Harwich RNLI volunteers assist stricken yacht
A routine Sunday morning training exercise turned into a first service call for trainee crew member Gail Mander when a 10m yacht ran aground at the entrance to the River Deben.
At 9:08am on Sunday 20 March the volunteer crew of Harwich RNLI’s Atlantic 85 inshore lifeboat Tierney, Harvey, and Sonny Reid were requested by the UK Coastguard to assist a ten metre yacht which had reportedly missed the entrance to the River Deben and run aground on a sand bar, with one person on board.
Several attempts were made to get close to the yacht but all failed due to a breaking sea swell caused by a moderate easterly breeze, and shallow water surrounding the casualty vessel. Floating a tow line to the casualty was considered, but deemed too dangerous as it could have become entangled in the lifeboat’s propellers, which were needed to prevent the lifeboat going aground itself.
It was deemed the safest option was for the casualty to launch their tender to the lifeboat, which was manoeuvred as close as safely possible. The casualty was taken to Felixstowe Ferry, and passed to the care of volunteers from the Felixstowe Coastguard mobile unit so they could make arrangements to recover their yacht.
On board the lifeboat was Gail Mander completing her first service since joining the volunteers at Harwich RNLI in June 2021, and working her way through the training programme.
Gail, a specialist nurse with NHS Blood and Transplant from Dovercourt, said on completion of her first service: ‘I have always been in awe of the work the RNLI does, so when I had the opportunity to join the Harwich crew it was like a dream come true. What should have been a routine training exercise turned into my first ‘shout’ when we were asked to assist a yacht which had run aground off Felixstowe.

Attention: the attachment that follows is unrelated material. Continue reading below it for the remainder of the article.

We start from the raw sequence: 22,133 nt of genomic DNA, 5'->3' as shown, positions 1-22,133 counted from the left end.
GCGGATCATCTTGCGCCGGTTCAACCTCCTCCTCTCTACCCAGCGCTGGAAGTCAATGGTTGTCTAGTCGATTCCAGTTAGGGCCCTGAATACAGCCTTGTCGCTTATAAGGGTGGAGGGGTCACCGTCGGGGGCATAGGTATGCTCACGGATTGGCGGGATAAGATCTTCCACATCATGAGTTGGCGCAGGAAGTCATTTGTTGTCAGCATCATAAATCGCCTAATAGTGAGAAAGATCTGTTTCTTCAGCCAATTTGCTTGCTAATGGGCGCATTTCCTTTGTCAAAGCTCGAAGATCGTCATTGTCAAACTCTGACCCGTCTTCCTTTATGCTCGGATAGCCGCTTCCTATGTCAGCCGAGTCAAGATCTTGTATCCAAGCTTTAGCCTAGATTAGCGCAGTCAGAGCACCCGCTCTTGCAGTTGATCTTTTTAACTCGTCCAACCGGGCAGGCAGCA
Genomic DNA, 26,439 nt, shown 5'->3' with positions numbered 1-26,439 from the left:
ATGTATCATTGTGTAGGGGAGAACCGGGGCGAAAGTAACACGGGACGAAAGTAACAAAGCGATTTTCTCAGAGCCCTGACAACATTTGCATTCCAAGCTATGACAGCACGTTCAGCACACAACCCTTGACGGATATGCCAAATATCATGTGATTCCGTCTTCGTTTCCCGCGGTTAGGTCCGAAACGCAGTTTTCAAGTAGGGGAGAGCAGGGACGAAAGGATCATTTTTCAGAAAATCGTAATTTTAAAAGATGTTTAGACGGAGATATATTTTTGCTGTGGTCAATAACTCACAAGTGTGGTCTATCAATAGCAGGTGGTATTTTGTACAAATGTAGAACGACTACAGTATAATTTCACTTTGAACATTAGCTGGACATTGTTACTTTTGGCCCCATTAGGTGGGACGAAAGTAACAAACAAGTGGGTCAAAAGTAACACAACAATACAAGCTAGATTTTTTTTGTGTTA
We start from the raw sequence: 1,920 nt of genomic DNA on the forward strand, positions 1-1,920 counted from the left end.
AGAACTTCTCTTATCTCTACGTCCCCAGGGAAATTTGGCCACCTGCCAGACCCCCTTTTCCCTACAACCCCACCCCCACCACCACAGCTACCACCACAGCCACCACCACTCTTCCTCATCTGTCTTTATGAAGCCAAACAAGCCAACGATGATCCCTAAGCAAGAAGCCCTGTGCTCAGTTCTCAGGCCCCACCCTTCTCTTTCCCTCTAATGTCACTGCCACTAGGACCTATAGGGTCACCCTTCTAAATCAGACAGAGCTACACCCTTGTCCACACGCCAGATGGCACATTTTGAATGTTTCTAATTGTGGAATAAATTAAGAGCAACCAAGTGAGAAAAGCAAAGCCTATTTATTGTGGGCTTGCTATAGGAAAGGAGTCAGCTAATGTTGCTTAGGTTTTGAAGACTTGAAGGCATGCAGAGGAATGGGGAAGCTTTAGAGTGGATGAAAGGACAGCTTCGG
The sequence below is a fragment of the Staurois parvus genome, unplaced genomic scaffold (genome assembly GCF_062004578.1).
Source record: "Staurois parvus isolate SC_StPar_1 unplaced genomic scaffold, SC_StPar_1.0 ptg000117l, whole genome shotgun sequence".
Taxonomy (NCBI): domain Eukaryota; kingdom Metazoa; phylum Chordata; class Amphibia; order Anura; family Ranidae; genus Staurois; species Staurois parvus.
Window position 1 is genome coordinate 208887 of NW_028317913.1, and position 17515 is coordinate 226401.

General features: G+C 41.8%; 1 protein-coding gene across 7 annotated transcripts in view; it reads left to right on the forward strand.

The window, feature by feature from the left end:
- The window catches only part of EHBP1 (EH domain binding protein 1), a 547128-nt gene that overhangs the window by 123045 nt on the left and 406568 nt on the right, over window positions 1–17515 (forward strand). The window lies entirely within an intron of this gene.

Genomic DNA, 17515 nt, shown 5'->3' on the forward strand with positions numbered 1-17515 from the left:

'The conditions were challenging and it was amazing to work first hand with such a skilled team, and having the opportunity to put my training into practice. I feel privileged to be part of such an amazing team, and pleased we were able to help the yacht’s occupant when they needed us.’
Helmsman Antony Charles, added: 'A good service for Gail’s first, there was a lot to consider and take in, during which she performed brilliantly. Her hard work and dedication in training really paid off.
'It was good to see the occupant of the yacht was well equipped and experienced. Today’s incident shows it can happen to anyone, even the most experienced.’
Safety tips and advice for those taking to the water can be found at rnli.org.uk
Harwich RNLI Lifeboat Operations Manager Peter Bull added: ‘Harwich RNLI is immensely fortunate to have such dedicated members of the community like Gail, with or without experience of the sea, coming forward and volunteering to crew the town’s two lifeboats. It has been inspiring to see their commitment to the training, and that of the experienced crew parting with their knowledge and experiences to those following in their footsteps.’
Notes to editors
Felixstowe Ferry mentioned is the small hamlet at the mouth of the River Deben, and not the foot ferry service.
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For more information, please contact: Richard Wigley, RNLI Harwich volunteer Lifeboat Press Officer on 07903424698 or [email protected],
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The RNLI charity saves lives at sea. Its volunteers provide a 24-hour search and rescue service around the United Kingdom and Republic of Ireland coasts. The RNLI operates 238 lifeboat stations in the UK and Ireland and more than 240 lifeguard units on beaches around the UK and Channel Islands. The RNLI is independent of Coastguard and government and depends on voluntary donations and legacies to maintain its rescue service. Since the RNLI was founded in 1824, its lifeboat crews and lifeguards have saved over 142,700 lives.
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